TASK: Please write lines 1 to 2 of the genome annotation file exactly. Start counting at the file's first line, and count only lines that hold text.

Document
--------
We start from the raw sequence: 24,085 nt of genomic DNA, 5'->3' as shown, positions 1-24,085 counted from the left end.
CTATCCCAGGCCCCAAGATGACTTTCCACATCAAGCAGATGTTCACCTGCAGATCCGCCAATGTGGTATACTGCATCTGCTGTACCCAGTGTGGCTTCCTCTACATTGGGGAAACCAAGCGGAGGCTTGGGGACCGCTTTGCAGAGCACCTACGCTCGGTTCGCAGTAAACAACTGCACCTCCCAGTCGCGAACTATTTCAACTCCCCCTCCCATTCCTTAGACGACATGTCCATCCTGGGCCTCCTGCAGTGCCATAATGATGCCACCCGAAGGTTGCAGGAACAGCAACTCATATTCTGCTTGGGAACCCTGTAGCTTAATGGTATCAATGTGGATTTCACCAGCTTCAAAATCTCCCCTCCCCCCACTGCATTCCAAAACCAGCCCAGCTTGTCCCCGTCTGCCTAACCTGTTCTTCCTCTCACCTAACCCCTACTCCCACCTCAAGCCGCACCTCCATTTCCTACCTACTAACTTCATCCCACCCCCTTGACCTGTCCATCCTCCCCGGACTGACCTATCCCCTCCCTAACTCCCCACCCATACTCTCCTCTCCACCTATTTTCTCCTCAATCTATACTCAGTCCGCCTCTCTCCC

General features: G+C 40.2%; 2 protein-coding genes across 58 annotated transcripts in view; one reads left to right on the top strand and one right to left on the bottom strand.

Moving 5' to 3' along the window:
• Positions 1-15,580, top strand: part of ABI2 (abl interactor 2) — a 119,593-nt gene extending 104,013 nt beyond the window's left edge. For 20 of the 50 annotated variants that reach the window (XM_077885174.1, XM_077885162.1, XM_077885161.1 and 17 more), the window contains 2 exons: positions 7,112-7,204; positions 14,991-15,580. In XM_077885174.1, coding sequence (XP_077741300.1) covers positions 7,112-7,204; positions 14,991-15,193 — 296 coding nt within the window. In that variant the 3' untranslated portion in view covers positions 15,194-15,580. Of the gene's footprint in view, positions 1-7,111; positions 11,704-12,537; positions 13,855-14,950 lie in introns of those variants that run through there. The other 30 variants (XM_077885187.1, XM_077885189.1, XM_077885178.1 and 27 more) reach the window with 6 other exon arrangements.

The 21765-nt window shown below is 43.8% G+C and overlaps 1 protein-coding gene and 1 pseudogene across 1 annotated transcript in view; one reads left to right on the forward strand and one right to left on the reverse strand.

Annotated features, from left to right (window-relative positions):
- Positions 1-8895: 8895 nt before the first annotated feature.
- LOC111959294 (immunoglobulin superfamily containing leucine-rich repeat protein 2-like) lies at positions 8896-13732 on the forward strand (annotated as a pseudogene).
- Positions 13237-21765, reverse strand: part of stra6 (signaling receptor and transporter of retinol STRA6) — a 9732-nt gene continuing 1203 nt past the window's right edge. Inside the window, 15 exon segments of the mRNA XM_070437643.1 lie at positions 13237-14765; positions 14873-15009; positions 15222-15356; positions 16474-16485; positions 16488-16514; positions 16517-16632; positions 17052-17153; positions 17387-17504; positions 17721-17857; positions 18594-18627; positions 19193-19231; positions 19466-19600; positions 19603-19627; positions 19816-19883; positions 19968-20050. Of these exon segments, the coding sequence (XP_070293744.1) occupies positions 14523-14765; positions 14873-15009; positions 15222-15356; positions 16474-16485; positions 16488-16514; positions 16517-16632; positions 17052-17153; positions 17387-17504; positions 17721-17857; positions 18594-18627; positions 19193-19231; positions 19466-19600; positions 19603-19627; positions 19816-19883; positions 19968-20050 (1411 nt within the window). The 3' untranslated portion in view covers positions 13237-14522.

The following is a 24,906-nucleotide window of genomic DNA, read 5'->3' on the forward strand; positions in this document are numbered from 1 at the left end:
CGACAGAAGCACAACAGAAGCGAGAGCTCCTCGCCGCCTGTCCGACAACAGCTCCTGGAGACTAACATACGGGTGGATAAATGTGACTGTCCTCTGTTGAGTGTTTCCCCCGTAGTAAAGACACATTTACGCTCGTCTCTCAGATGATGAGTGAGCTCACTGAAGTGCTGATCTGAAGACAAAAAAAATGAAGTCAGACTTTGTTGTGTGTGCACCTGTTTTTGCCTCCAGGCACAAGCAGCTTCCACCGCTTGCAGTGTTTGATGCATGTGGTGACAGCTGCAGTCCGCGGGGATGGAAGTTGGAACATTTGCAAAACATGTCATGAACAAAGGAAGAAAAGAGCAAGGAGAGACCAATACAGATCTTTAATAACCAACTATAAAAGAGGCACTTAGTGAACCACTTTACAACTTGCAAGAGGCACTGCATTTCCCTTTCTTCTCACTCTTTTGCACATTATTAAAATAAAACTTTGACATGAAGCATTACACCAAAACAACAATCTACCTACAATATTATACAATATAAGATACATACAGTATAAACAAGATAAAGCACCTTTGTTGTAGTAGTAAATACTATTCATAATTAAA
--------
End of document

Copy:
We start from the raw sequence: 24,085 nt of genomic DNA, 5'->3' as shown, positions 1-24,085 counted from the left end.
CTATCCCAGGCCCCAAGATGACTTTCCACATCAAGCAGATGTTCACCTGCAGATCCGCCAATGTGGTATACTGCATCTGCTGTACCCAGTGTGGCTTCCTCTACATTGGGGAAACCAAGCGGAGGCTTGGGGACCGCTTTGCAGAGCACCTACGCTCGGTTCGCAGTAAACAACTGCACCTCCCAGTCGCGAACTATTTCAACTCCCCCTCCCATTCCTTAGACGACATGTCCATCCTGGGCCTCCTGCAGTGCCATAATGATGCCACCCGAAGGTTGCAGGAACAGCAACTCATATTCTGCTTGGGAACCCTGTAGCTTAATGGTATCAATGTGGATTTCACCAGCTTCAAAATCTCCCCTCCCCCCACTGCATTCCAAAACCAGCCCAGCTTGTCCCCGTCTGCCTAACCTGTTCTTCCTCTCACCTAACCCCTACTCCCACCTCAAGCCGCACCTCCATTTCCTACCTACTAACTTCATCCCACCCCCTTGACCTGTCCATCCTCCCCGGACTGACCTATCCCCTCCCTAACTCCCCACCCATACTCTCCTCTCCACCTATTTTCTCCTCAATCTATACTCAGTCCGCCTCTCTCCC